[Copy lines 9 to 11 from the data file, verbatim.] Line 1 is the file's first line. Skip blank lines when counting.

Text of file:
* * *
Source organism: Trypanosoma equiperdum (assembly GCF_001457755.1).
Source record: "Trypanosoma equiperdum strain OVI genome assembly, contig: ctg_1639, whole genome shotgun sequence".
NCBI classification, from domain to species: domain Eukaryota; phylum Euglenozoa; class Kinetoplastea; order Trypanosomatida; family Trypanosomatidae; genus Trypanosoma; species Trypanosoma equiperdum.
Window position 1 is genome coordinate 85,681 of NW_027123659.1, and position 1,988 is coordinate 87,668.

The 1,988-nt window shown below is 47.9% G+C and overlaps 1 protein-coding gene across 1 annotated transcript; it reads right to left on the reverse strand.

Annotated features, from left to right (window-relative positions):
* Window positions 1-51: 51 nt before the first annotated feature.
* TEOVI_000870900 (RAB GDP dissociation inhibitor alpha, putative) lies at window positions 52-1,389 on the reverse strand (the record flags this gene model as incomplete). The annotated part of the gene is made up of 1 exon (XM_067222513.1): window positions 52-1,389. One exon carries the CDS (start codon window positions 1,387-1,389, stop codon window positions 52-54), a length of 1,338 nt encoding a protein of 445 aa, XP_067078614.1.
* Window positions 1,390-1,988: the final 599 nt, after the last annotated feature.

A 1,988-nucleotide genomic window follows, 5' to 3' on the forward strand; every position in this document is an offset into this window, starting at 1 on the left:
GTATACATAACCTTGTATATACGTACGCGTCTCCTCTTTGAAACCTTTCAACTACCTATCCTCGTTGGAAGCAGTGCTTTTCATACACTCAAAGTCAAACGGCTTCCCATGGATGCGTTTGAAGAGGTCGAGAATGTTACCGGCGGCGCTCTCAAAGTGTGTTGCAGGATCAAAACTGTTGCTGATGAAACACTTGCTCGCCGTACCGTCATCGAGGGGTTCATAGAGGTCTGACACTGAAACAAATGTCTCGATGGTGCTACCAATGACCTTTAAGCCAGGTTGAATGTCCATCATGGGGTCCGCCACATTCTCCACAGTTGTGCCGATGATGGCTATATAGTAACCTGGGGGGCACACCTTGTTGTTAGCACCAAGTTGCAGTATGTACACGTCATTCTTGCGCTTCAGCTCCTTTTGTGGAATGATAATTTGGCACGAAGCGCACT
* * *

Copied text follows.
* Window positions 1,390-1,988: the final 599 nt, after the last annotated feature.

A 1,988-nucleotide genomic window follows, 5' to 3' on the forward strand; every position in this document is an offset into this window, starting at 1 on the left:
GTATACATAACCTTGTATATACGTACGCGTCTCCTCTTTGAAACCTTTCAACTACCTATCCTCGTTGGAAGCAGTGCTTTTCATACACTCAAAGTCAAACGGCTTCCCATGGATGCGTTTGAAGAGGTCGAGAATGTTACCGGCGGCGCTCTCAAAGTGTGTTGCAGGATCAAAACTGTTGCTGATGAAACACTTGCTCGCCGTACCGTCATCGAGGGGTTCATAGAGGTCTGACACTGAAACAAATGTCTCGATGGTGCTACCAATGACCTTTAAGCCAGGTTGAATGTCCATCATGGGGTCCGCCACATTCTCCACAGTTGTGCCGATGATGGCTATATAGTAACCTGGGGGGCACACCTTGTTGTTAGCACCAAGTTGCAGTATGTACACGTCATTCTTGCGCTTCAGCTCCTTTTGTGGAATGATAATTTGGCACGAAGCGCACT